Membership on the Board, Duss says, would have heightened the tension on Iran's abuses and its ill treatment of women.
Still, Iran's goal could have been to "strangle [the Board] in its crib and make sure it has no power," Duss says. It may have also been attempting to shift the discourse, and deflect attention away from its own domestic abuses. Now, that torch will be passed to the board's other women's rights abusers, who will likely work together to sway the actions and operations of the body. According to Jim Phillips, a senior research fellow for Middle Eastern Affairs at the Heritage Foundation, this is all typical UN behavior.
"What usually happens at the UN is the countries that are most guilty of charges in a certain area will gravitate to the UN organs that cover those areas so they can protect themselves, and deflect charges onto other countries," Phillips says, citing the Human Rights Council -- where Libya, Saudi Arabia, China and Cuba are members - as a major example. Last April, ECOSOC accepted Iran into a similarly hypocritical group, the Commission on the Status of Women.
Iran's near-election -- and Saudi Arabia's seat -- are illustrate a common criticism of the United Nations: Its two main functions are at odds with each other. It is supposed to provide a diplomatic forum for all nations to resolve issues, while championing principles of freedom, prosperity, international peace and security; the universal membership of the UN simultaneously advances diplomatic goals, and stifles them. Theoretically, it is an inspirational and monumentally powerful institution. In practice, it is highly politicized and stagnant.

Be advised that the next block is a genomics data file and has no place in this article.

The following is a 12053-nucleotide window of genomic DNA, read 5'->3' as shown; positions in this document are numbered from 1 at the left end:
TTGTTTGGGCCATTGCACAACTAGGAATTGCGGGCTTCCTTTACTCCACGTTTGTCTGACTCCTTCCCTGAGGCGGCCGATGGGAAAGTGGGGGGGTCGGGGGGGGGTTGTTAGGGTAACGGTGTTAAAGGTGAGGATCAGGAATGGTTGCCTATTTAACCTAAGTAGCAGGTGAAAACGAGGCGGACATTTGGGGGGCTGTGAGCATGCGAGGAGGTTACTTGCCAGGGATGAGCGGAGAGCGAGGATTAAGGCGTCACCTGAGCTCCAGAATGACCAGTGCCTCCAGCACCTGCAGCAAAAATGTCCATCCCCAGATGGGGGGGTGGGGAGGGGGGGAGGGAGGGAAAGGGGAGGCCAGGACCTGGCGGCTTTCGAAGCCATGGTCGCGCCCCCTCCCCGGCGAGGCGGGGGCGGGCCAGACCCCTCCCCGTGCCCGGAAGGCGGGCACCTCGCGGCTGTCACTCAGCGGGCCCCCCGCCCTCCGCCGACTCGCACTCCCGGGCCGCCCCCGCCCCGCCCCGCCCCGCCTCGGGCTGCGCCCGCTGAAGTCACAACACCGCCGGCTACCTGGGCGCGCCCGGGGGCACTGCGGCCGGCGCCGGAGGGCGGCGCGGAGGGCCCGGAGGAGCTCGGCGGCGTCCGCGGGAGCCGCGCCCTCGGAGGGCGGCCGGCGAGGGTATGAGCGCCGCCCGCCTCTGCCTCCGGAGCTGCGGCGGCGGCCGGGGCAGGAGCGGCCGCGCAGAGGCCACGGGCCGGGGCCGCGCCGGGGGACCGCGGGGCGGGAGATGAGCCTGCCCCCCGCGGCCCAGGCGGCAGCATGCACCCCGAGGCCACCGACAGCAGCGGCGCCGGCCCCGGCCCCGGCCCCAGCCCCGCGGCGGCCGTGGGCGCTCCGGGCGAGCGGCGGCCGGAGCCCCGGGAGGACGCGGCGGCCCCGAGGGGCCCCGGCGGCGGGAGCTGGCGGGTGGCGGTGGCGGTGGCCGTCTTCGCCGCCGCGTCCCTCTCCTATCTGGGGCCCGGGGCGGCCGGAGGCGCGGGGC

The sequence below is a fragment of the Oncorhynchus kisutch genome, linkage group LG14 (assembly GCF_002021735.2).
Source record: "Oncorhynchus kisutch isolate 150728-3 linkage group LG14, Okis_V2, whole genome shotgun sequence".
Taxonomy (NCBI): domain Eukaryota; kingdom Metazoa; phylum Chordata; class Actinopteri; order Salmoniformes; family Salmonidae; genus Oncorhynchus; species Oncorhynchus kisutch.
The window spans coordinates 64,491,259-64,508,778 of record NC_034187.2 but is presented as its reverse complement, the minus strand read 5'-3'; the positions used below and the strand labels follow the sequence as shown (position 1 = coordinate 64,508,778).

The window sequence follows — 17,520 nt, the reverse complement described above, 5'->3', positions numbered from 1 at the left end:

"Nations [like Iran] argue that simply because they are UN members, they should have no less support for seeking membership on executive boards of a UN organization," Schaefer explains. "Well, that's false." Schaefer believes UN members should be evaluated based on their qualifications for board memberships. Right now, membership is based on geographic representation: Regional parties, like the Asian group, nominate the candidates.
The nominating and voting process also lacks competition -- the addition of East Timor on today's ballot is relatively rare. Regional groups are expected to produce a clean slate, or to recommend one country for each allotted spot. In this case, a member of ECOSOC can call a particular country -- like Iran -- to a vote. This vote is generally more symbolic than functional.
Today's vote represented an important victory for the nascent women's board, but it's likely still destined for more obstacles. "It's an example of how the best intentions often go astray at the United Nations," Phillips says. "Although the initial goal of setting up this committee is an important one, the end result is likely to be a train wreck."